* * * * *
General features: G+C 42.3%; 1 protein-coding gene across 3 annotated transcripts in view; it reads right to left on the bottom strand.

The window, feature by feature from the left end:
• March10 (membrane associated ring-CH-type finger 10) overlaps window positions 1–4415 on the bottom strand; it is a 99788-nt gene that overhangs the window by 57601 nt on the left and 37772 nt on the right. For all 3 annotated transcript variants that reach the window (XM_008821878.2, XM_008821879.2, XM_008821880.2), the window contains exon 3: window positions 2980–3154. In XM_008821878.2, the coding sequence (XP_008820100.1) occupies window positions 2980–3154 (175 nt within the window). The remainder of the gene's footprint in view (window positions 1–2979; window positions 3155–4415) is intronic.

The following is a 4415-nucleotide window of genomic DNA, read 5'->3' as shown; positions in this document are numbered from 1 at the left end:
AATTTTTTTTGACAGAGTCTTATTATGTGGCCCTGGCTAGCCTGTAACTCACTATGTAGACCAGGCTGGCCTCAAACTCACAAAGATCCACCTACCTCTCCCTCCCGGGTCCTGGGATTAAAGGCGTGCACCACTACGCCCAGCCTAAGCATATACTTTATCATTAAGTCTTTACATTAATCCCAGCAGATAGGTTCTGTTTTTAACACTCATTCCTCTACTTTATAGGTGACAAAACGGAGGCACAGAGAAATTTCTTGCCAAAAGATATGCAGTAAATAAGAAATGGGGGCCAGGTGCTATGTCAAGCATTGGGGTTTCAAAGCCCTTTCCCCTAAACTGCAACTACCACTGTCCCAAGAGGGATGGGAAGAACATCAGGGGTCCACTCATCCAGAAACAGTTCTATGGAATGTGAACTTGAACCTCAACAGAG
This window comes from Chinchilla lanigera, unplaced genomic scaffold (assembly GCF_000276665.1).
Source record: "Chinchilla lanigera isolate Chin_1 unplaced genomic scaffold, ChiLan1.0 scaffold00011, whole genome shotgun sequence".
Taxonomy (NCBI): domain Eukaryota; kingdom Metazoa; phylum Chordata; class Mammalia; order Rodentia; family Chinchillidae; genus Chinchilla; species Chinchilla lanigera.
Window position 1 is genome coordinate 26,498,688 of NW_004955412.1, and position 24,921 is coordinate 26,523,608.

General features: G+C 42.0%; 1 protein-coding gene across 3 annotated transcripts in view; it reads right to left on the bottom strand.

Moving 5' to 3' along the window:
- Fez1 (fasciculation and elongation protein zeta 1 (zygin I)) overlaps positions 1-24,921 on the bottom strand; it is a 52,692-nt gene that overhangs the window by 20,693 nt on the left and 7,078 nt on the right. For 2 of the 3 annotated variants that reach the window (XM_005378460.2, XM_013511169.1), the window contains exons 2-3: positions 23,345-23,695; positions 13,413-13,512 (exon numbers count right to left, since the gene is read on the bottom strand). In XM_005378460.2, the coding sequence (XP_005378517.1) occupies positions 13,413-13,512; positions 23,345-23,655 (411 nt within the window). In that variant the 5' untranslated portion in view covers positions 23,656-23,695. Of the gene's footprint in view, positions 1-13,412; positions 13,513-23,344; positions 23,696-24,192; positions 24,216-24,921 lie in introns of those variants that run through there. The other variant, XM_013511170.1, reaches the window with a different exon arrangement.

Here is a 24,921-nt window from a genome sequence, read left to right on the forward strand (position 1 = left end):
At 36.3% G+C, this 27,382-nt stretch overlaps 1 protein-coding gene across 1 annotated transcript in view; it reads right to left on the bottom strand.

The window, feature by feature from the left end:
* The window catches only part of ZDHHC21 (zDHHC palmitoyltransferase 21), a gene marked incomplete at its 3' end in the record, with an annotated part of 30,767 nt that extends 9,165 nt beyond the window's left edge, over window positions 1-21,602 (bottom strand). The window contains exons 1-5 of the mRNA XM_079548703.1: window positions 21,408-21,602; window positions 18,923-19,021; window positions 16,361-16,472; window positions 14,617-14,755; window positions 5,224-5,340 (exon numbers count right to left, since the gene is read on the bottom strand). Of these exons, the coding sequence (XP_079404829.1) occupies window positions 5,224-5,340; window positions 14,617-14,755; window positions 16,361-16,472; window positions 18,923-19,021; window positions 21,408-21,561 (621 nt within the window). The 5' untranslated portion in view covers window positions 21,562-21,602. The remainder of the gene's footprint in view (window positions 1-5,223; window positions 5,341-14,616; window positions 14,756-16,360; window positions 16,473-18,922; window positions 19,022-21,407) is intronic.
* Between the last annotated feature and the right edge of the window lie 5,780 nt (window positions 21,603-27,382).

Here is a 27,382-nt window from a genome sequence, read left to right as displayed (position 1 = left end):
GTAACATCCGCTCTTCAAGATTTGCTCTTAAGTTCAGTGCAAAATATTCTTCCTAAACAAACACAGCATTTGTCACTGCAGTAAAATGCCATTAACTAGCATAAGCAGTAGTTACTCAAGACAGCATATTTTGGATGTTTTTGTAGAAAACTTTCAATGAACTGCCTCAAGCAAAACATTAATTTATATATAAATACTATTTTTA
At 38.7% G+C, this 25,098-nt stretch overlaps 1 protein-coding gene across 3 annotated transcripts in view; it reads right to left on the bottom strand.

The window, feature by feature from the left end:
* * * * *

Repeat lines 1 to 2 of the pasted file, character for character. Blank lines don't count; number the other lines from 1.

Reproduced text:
General features: G+C 42.3%; 1 protein-coding gene across 3 annotated transcripts in view; it reads right to left on the bottom strand.

The window, feature by feature from the left end: